The new Swissness legislation: Stricter rules for “Made in Switzerland”
Kluwer Trademark Blog
January 21, 2016
Please refer to this post as:, ‘The new Swissness legislation: Stricter rules for “Made in Switzerland”’, Kluwer Trademark Blog, January 21 2016, http://trademarkblog.kluweriplaw.com/2016/01/21/the-new-swissness-legislation-stricter-rules-for-made-in-switzerland/
On January 1, 2017, the new Swissness legislation will come into force. A last minute attempt to stop the new legislation – which some consider overly complex – has recently been refused. The Swissness legislation will regulate the use of all signs and labels that refer to the Swiss origin of goods or services, and include terms such as “Switzerland”, “Made in Switzerland” and “Swiss” as well as the Swiss cross, pictures of Swiss natural monuments such as the Matterhorn, or the names of Cantons or places in Switzerland.
The question whether a sign is a designation of Swiss origin will obtain a new urgency. Is a Swiss cross on a product an indication of its geographical origin, or does it function as a decorative object to express the consumer’s fondness of Switzerland and all things Swiss? Is the “Swiss edition” of a product a version specifically made for Switzerland, or is it made in Switzerland? While these questions are relevant under current law, too, the entry into force of the new legislation will certainly lead to an increased attention, not least of the competent authorities, to all uses of “Swiss” and/or the Swiss cross in branding and promotion.
Swiss cross on a T-Shirt: Probably legal, even if the products have been manufactured abroad.
Questionable: Edition for Switzerland or edition from Switzerland?
The new legislation on Swiss geographical indications further defines the origin of goods and services independently of their origin according to customs law and generally tightens the requirements over the current framework, namely for foodstuffs. Food products may in future only be labelled “Swiss” if at least 80% (by weight) of the raw material of the ingredients originate from Switzerland. For milk and milk products, even 100% of the milk must be of Swiss origin. Hence, a “Swiss cheese” must come from a “Swiss cow”.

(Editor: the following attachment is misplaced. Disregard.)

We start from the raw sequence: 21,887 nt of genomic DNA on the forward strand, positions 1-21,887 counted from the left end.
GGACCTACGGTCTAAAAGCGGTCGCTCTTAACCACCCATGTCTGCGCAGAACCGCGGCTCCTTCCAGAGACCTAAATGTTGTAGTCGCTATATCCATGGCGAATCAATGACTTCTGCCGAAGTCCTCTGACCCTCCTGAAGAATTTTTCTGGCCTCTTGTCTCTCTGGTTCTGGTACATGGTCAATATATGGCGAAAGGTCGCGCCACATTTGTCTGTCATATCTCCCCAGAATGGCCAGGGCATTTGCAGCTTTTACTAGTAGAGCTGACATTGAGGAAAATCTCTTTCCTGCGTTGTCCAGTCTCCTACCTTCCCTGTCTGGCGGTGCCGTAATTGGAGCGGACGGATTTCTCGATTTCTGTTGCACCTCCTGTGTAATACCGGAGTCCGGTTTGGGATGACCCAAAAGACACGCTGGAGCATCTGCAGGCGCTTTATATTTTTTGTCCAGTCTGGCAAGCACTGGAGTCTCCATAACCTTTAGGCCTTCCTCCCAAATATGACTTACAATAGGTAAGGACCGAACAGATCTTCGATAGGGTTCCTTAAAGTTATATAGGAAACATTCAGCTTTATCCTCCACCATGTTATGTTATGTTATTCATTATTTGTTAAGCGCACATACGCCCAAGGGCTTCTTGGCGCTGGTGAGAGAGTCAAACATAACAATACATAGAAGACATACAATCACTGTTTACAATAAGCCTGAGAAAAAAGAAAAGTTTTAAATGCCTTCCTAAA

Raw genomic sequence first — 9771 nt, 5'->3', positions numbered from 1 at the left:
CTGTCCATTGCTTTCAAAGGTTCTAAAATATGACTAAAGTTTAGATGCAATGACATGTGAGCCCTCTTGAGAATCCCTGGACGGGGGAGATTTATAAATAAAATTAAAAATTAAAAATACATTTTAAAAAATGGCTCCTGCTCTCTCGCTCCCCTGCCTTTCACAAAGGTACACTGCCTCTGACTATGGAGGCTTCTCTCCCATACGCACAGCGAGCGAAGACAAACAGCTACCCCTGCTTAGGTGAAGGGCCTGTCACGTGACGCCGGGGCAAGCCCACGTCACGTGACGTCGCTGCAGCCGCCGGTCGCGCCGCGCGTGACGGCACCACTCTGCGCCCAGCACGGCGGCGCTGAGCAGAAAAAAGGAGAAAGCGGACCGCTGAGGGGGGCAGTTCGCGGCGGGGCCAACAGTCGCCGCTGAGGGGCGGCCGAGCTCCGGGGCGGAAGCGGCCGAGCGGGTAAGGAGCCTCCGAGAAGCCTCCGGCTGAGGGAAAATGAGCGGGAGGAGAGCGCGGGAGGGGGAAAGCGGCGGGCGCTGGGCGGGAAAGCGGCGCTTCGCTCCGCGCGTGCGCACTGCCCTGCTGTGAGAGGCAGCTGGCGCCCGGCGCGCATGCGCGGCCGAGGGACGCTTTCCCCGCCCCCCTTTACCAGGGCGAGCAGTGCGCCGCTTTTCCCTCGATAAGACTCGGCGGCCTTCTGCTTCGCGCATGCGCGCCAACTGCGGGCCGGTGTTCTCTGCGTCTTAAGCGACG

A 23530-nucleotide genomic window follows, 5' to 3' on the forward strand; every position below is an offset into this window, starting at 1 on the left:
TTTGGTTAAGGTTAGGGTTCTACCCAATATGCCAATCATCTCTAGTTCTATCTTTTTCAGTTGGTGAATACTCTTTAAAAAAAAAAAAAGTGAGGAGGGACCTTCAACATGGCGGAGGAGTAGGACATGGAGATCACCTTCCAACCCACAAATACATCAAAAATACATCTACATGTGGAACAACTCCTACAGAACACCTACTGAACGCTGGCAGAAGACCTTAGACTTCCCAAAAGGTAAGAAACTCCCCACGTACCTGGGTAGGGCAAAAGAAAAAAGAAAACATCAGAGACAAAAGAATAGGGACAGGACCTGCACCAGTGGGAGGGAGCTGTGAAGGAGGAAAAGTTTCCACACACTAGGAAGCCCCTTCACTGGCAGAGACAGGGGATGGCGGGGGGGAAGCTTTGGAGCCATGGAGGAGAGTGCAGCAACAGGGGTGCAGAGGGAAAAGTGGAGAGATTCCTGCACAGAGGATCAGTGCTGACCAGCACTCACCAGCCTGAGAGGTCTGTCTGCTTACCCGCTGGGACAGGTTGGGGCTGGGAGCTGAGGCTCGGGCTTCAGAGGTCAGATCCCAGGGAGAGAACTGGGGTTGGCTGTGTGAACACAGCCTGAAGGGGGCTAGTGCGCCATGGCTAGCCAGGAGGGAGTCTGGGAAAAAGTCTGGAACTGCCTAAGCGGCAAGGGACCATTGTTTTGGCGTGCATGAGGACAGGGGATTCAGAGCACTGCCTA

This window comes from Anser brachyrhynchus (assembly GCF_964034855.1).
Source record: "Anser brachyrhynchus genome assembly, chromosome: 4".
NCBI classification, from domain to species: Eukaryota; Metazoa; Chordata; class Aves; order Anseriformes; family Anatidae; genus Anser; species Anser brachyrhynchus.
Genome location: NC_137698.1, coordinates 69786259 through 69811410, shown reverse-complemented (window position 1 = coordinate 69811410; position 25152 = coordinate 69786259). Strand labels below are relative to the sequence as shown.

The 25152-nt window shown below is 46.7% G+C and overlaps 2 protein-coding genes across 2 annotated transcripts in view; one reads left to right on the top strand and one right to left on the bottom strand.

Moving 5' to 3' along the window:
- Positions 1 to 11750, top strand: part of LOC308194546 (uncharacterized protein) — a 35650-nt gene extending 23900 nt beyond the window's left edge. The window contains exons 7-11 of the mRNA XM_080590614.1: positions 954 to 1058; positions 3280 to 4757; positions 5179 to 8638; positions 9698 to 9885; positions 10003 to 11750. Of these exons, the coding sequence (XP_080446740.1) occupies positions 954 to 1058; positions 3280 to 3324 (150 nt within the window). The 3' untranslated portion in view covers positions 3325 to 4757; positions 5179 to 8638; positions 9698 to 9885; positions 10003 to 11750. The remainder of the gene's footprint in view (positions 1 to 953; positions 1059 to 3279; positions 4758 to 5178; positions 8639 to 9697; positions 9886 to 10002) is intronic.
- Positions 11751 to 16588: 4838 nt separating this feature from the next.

For other products, in particular industrial products, at least 60% of the manufacturing costs must be incurred in Switzerland. Additionally, the manufacturing step that gives the product its essential characteristics must also take place in Switzerland. Certain exceptions apply to these calculations, both for food products and for industrial and commercial products. For industrial products, for example, the relevant manufacturing costs do not include the packaging and transport costs, the costs for selling the goods, the marketing and customer service costs, or the costs for natural products that due to local conditions cannot be produced in Switzerland. Equally, the costs for raw materials can be excluded from the calculation if these are not available in Switzerland in sufficient quantities.
Manufacturers not meeting the new requirements may refer to certain activities of designing or manufacturing in Switzerland or may refer to specific characteristics of the product (e.g. “Designed in Switzerland” or “Swiss research”), under the conditions that the entire activity (in this case the designing or the research) took place in Switzerland and that the term “Switzerland” is not highlighted in regard to the colour, size and style of the font in comparison with the rest of the information on the product.
The use of foreign geographical designations of origin in Switzerland will be subject to the law of the country of origin, i.e., if the requirements of the country of the (designated) origin are met, the product may bear the foreign indication of origin in Switzerland, too. There is, however, an important exception to this rule: If the Swiss consumer is deceived, the registration and use of a sign consisting of or containing a geographical indication in Switzerland is prohibited. This is an important exception, as Swiss courts assume readily that consumers are deceived by incorrect geographical indications already. For example, the Federal Administrative Court just recently found the trademark HYDE PARK to be deceptive for automobiles not originating from the UK and refused the registration of this mark for cars, despite the fact that the trade mark is protected in the UK, and therefore presumably meets the requirements for use of HYDE PARK for products not originating from England in the UK. Geographical indications are the “holy cows” for the Swiss trademark office and the Swiss courts, however, this case-law seems slightly over the top, not only for practitioners outside of Switzerland.